Charles Tillman had his man covered this time. It was late in the first quarter of the Carolina-Chicago NFC divisional playoff on Sunday, and the Bears' cornerback shadowed Panthers wideout Steve Smith down the right side of the field. When Carolina quarterback Jake Delhomme rainbowed the ball toward Smith, Tillman outleaped the receiver for the slightly underthrown pass as safety Chris Harris converged on the play. Tillman got both hands on the ball, but by the time he and Smith tumbled to the ground at the Chicago two-yard line, Smith had wrestled the ball away. ¬∂ Back on the game's second play from scrimmage Tillman had bit on a Delhomme pump fake, and Smith had sprinted free, hauling in a pass at the Bears' 26, eluding safety Mike Brown at the 10 and strolling into the end zone for a 58-yard touchdown. Now this--a 46-yard completion that led to a field goal, putting the visiting Panthers up 10-0 in a game they'd go on to win 29-21. Against the second-best defense in the NFL, Smith would finish with 12 catches for 218 yards, including a 39-yarder in the third quarter for his second TD. No wonder he has a Superman logo tattooed on his left arm.
Though his team lacks a bona fide No. 2 receiver and a lethal running game, Smith, a five-year veteran out of Utah, still led the league this season in receiving yards (1,563) and tied for first in catches (103) and touchdown receptions (12). Like most of the Panthers' other opponents, Chicago used a variety of coverages against Smith, to no avail. "He torched Chicago's great defense," marveled Panthers safety Mike Minter. "The only way to stop him is hope and pray he doesn't show up." Don't bet on Smith's missing the NFC Championship Game against the Seattle Seahawks at Qwest Field this Sunday.
And don't figure on Seattle coming up with a coverage the All-Pro wideout hasn't already beaten. While Smith most often encounters the popular cover 2 scheme, he occasionally gets triple-teamed, with a linebacker joining a cornerback and a safety. "Anyway you can double him, we've seen it," says offensive coordinator Dan Henning. "Anyway you can try to take him away, we've seen it."
All bad news for the Seahawks, who had the league's 25th-ranked pass defense and have struggled to hold even mediocre wideouts in check. The seven catches for 103 yards and a touchdown by Washington Redskins All-Pro wideout Santana Moss in the Skins' 20-10 divisional-round loss last Saturday was a typical performance against Seattle. The Seahawks focus on preventing the long pass, which allows completions underneath the coverage or across the middle. Smith causes problems against that sort of pass defense because of his tailbacklike running skills in the open field--he led the NFL in yards after the catch this season (7.9 per reception). He's also a threat on the end-around play (three carries against the Bears for 26 yards, a 12-yard touchdown run against the New York Giants in a wild-card playoff win) and even runs back punts. Smith ranked fourth in the league with a 10.6-yard average on 27 returns, three of which went for more than 20 yards.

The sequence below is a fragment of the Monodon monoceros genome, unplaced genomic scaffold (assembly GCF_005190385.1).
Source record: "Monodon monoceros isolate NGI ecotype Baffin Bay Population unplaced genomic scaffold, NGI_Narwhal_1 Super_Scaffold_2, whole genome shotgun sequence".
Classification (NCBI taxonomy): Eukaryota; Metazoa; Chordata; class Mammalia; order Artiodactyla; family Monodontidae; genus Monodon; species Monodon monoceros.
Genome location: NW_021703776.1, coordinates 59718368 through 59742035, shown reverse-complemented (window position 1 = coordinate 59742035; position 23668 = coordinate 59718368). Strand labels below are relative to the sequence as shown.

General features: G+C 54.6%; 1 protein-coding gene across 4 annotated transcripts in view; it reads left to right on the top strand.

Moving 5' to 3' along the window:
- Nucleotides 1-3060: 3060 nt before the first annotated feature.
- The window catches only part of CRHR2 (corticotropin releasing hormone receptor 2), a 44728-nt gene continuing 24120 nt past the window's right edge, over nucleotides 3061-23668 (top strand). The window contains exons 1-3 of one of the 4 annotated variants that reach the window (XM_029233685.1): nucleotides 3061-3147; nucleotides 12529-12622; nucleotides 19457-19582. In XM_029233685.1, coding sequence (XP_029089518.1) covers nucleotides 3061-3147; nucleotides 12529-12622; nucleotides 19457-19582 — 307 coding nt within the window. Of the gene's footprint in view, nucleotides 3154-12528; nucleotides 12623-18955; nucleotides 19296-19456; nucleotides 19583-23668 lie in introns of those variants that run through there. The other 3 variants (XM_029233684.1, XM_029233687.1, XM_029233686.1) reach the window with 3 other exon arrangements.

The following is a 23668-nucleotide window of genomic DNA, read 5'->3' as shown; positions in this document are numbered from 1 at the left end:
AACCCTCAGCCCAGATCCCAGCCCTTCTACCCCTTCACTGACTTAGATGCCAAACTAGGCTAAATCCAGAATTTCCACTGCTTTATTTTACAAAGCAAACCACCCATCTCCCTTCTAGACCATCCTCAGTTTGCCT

It may seem as if Smith came out of nowhere this year--he had only 10 touchdowns total in his four previous seasons--but he had 88 catches in 2003 before missing 15 games in '04 with a broken left fibula. The injury convinced him that he couldn't rely solely on his physical ability, so once healthy he worked on becoming a more polished receiver, by practicing running more precise routes, for example. "I pick and choose where I use my speed," says Smith, who shared the 2005 Comeback Player of the Year award with New England's Tedy Bruschi. "You don't have to run 100 miles per hour to be open."
Even coming off a career year, Smith acts as if he has something to prove. Says Panthers cornerback Ken Lucas, "He plays with a chip on his shoulder, which helps him. He probably has the biggest heart in the game. He goes across the middle. He doesn't care who's [covering him]. He's going to go up and get that ball."